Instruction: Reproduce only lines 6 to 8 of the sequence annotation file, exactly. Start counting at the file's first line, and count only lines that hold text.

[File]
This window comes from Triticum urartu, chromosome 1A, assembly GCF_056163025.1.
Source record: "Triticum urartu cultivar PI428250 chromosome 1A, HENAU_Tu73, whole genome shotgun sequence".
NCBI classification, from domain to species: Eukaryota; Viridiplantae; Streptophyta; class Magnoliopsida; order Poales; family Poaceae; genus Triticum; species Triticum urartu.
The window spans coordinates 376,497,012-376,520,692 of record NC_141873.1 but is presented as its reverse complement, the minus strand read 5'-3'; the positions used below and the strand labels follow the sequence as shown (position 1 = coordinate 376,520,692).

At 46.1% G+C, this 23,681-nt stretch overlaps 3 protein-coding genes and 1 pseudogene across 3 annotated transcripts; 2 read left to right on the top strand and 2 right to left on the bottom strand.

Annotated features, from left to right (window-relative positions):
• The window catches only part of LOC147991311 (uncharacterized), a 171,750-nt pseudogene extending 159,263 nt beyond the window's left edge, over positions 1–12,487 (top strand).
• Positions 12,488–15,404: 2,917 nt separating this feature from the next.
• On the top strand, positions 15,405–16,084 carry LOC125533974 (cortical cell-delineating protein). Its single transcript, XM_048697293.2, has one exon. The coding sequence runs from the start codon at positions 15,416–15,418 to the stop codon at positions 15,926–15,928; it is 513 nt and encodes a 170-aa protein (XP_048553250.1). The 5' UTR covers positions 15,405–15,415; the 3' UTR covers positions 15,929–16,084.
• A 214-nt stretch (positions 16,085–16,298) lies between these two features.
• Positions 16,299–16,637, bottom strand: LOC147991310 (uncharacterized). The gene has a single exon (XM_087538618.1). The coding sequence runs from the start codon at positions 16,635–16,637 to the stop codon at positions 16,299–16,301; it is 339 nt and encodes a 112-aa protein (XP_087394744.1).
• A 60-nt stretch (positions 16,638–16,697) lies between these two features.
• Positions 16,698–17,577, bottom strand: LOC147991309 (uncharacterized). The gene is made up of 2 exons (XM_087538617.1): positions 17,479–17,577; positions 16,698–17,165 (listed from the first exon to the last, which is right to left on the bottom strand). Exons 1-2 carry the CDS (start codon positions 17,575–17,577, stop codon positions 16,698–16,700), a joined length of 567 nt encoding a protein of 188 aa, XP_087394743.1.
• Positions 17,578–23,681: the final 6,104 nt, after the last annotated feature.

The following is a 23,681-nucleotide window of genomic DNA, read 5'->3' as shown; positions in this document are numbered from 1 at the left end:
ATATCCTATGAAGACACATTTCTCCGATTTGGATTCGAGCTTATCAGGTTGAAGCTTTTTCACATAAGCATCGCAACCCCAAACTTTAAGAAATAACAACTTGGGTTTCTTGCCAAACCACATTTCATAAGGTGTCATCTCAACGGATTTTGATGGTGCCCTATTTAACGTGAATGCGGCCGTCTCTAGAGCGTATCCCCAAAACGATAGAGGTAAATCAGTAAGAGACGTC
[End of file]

Annotated features, from left to right (window-relative positions):
• The window catches only part of LOC147991311 (uncharacterized), a 171,750-nt pseudogene extending 159,263 nt beyond the window's left edge, over positions 1–12,487 (top strand).
• Positions 12,488–15,404: 2,917 nt separating this feature from the next.